Training for design thinking might be a top-down effort in Gwinnett County schools, but the real work happens at the grassroots level. Once teachers complete their training at the Creative Leadership Institute, it’s up to them to take it from there, says Micah Porter, a chemistry teacher at Collins Hill High School.
Members of her cohort spent a year focusing on transforming classroom spaces within their science, technology, engineering and math (STEM) program to encourage collaborative learning and design thinking. They visited other schools and browsed different classroom arrangements. They asked students to weigh in on color choices and test out alternatives to the standard desk, from standing desks to wobble stools to high-top table chairs. At the end of the year, they participated in a gallery walk where teachers showcased their designs for the rest of the district.
Over the past four years, teachers have used design thinking to wrestle with a spectrum of problems, such as how to improve students’ transition from eighth to ninth grade, how to support new educators in developing a strong teaching practice and how to encourage students to take ownership of their learning.
“It is a time-consuming process, but I think the reason to do it is our teachers really have a lot of great ideas, but we never give them the time to collaborate and really refine those ideas, do testing to see what works, and bring their ideas to fruition,” says Collins Hill principal Kerensa Wing. “They do it on a day-to-day basis with their lesson plans, but having a larger impact on their school or cluster brings a lot of satisfaction and gratification. If it’s something great they’re doing, it could have an impact on the whole district. It’s an opportunity for individuals to grow and to really expand themselves in ways they haven’t thought about before.”
Building teams of teacher-innovators isn’t the only goal of the program, however. Guiding teachers through the design-thinking process also helps them break it down and make it more manageable for students — who are, after all, the end game.
“We adults need to model the same behaviors, learning and ways of doing that we want our kids to do,” Mostaghimi says. “It feels kind of disingenuous when we teach a set of skills to kids but don’t practice that ourselves.”
Turning students into problem solvers
When theater students at Collins Hill High School chose a Harry Potter-themed play for their one-act competition, they needed help creating the magical effects. They turned to their peers in the school’s cross-curricular STEM program. Using design-thinking principles and equipment from their new fabrication lab, they 3D printed light-up wands and developed robotics that could move furniture around the stage, creating the illusion of magic.
“The process as a whole is great exposure for our kids,” Porter says. “It’s similar to the scientific method in that it’s problem-solving tool, but it has a human-centered component to it.”
In a class on student leadership, teens use design thinking to tackle issues such as how to get their classmates more involved in athletic events and other after-school activities. In science classes they develop local solutions to global problems, including shoes that can charge your phone while you walk and a composting system to reduce waste in their school cafeteria.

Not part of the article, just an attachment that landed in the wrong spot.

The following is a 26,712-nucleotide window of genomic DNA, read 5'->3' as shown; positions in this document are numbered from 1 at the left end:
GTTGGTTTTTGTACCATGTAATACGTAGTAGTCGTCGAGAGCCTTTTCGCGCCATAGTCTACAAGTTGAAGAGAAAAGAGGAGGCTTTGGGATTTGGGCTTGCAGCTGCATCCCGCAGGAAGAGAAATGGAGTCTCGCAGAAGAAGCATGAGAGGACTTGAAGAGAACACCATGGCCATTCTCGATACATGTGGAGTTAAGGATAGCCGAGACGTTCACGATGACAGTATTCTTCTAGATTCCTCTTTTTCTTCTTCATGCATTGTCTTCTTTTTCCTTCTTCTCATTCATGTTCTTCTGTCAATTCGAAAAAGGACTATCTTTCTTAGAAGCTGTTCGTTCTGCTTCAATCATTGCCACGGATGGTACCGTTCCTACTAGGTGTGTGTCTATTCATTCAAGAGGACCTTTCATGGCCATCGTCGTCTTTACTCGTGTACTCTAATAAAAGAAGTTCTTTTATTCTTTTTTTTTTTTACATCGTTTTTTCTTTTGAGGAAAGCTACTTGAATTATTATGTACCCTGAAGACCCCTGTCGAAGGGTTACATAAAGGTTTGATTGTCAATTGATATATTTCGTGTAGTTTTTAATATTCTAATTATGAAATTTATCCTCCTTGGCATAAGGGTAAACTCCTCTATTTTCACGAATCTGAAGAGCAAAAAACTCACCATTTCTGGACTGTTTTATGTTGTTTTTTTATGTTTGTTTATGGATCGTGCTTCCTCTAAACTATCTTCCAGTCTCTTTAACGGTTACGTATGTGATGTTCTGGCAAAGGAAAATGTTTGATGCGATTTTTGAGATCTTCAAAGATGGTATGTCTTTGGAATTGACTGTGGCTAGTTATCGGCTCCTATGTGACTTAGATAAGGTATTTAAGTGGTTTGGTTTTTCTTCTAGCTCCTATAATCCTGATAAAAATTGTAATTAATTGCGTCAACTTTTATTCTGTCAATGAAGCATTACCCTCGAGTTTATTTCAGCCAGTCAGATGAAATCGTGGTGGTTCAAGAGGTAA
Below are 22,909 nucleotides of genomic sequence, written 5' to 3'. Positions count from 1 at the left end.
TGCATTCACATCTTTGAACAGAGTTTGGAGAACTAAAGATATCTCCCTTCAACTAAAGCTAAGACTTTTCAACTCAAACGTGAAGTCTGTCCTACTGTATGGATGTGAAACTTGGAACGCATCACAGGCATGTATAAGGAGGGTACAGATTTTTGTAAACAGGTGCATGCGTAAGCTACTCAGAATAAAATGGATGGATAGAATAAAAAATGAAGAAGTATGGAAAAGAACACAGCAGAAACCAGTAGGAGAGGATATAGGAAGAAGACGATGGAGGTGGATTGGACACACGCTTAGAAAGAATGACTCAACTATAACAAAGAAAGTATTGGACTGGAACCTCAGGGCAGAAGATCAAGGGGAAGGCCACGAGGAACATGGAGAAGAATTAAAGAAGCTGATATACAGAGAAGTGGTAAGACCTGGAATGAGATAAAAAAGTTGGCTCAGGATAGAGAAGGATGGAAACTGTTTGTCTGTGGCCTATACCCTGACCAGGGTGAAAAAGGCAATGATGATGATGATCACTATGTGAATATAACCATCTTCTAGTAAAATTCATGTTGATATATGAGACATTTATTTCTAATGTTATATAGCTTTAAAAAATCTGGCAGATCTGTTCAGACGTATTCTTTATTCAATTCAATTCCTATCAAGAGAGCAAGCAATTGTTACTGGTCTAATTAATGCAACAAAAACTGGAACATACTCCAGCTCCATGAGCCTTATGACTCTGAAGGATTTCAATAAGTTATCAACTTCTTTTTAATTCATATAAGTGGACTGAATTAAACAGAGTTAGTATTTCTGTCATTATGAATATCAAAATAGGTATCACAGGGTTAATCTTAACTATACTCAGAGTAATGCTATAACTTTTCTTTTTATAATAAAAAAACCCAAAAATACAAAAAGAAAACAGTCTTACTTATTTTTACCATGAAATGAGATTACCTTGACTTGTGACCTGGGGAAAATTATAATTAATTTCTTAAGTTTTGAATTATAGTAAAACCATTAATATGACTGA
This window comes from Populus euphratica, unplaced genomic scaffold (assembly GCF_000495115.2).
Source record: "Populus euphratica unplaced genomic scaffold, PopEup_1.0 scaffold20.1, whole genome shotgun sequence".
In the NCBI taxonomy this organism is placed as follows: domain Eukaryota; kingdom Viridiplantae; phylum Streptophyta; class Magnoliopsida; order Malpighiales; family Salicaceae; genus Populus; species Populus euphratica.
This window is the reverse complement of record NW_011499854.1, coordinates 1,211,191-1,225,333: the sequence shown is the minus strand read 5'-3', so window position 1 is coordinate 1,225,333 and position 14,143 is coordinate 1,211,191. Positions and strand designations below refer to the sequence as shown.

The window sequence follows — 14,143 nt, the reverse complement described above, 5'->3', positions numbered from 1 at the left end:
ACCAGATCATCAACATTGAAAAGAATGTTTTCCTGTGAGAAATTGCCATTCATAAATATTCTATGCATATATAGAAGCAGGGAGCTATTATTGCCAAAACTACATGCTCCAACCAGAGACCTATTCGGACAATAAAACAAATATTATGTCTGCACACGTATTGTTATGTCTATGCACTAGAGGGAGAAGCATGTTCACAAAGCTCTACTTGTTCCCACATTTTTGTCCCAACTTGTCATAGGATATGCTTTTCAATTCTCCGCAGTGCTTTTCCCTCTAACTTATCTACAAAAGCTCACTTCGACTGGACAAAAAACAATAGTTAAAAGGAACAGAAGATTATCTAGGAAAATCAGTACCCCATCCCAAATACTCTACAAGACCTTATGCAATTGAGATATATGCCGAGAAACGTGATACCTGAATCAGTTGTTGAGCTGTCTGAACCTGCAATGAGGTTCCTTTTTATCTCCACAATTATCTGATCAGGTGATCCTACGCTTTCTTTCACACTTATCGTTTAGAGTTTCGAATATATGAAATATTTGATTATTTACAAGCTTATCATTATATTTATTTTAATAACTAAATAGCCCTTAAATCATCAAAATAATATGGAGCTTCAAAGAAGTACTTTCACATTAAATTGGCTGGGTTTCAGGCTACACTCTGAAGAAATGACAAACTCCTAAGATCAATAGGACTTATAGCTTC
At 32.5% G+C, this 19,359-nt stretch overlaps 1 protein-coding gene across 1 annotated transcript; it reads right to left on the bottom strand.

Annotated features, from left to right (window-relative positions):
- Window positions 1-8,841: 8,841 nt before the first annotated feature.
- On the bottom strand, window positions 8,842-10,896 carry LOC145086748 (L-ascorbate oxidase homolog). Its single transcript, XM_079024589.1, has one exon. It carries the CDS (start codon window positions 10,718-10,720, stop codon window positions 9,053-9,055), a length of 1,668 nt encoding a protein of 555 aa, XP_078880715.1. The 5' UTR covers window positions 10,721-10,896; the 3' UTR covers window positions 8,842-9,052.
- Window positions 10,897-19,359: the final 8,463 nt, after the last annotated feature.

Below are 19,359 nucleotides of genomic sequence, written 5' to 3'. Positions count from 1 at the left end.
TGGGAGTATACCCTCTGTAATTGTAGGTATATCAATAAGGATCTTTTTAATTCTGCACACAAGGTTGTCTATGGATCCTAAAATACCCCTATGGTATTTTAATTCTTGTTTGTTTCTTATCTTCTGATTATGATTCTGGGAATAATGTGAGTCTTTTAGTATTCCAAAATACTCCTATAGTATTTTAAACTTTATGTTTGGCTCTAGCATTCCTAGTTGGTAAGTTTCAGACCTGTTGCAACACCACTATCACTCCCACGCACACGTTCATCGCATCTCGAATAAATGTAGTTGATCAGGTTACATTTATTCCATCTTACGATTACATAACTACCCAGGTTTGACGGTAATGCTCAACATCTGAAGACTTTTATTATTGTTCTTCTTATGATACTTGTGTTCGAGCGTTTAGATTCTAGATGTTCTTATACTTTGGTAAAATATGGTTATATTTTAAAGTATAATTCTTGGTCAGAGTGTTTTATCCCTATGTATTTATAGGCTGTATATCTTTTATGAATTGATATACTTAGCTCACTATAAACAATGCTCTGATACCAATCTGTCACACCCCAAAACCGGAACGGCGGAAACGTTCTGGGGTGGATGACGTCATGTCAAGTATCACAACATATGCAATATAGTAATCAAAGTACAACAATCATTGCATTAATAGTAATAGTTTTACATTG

Having a state-of-the-art fab lab and dedicated spaces for creative collaboration helps facilitate the process, but it’s the empathy piece, Porter says, that sets design thinking apart. By putting themselves in other people’s shoes, students learn to examine every problem from multiple angles to find solutions that may not be obvious at first glance.
“It pushes kids to think outside of box. So often we get focused on one solution and we try to run with it even when it doesn’t work. Design thinking promotes a huge quantity of ideas, including crazy, wild, out-of-the-box ideas. We see much better problem-solving come out of design thinking.”
No matter who engages in design thinking — whether it’s students working on a class project, teachers adjusting their practice to enhance learning, or leaders streamlining district procedures — the entire process hinges on a willingness to fail, Mostaghimi says.
“You can use the design process to prove an idea, but don’t be afraid to prove your idea wrong.”
Design thinking in five steps
If you're ready to give design thinking a try, here are the steps to lead your team through the process.
Work to understand the problem from the perspective those who will use your solution.
Use your insights to define the core problem you will attempt to solve.
Venture outside the box and brainstorm innovative solutions.
Identify the best possible solution, and develop an inexpensive, scaled-down version.
Rigorously test your prototype, and use the data you collect to refine and reiterate your solution.
Nicole Krueger is a freelance writer and journalist with a passion for finding out what makes learners tick.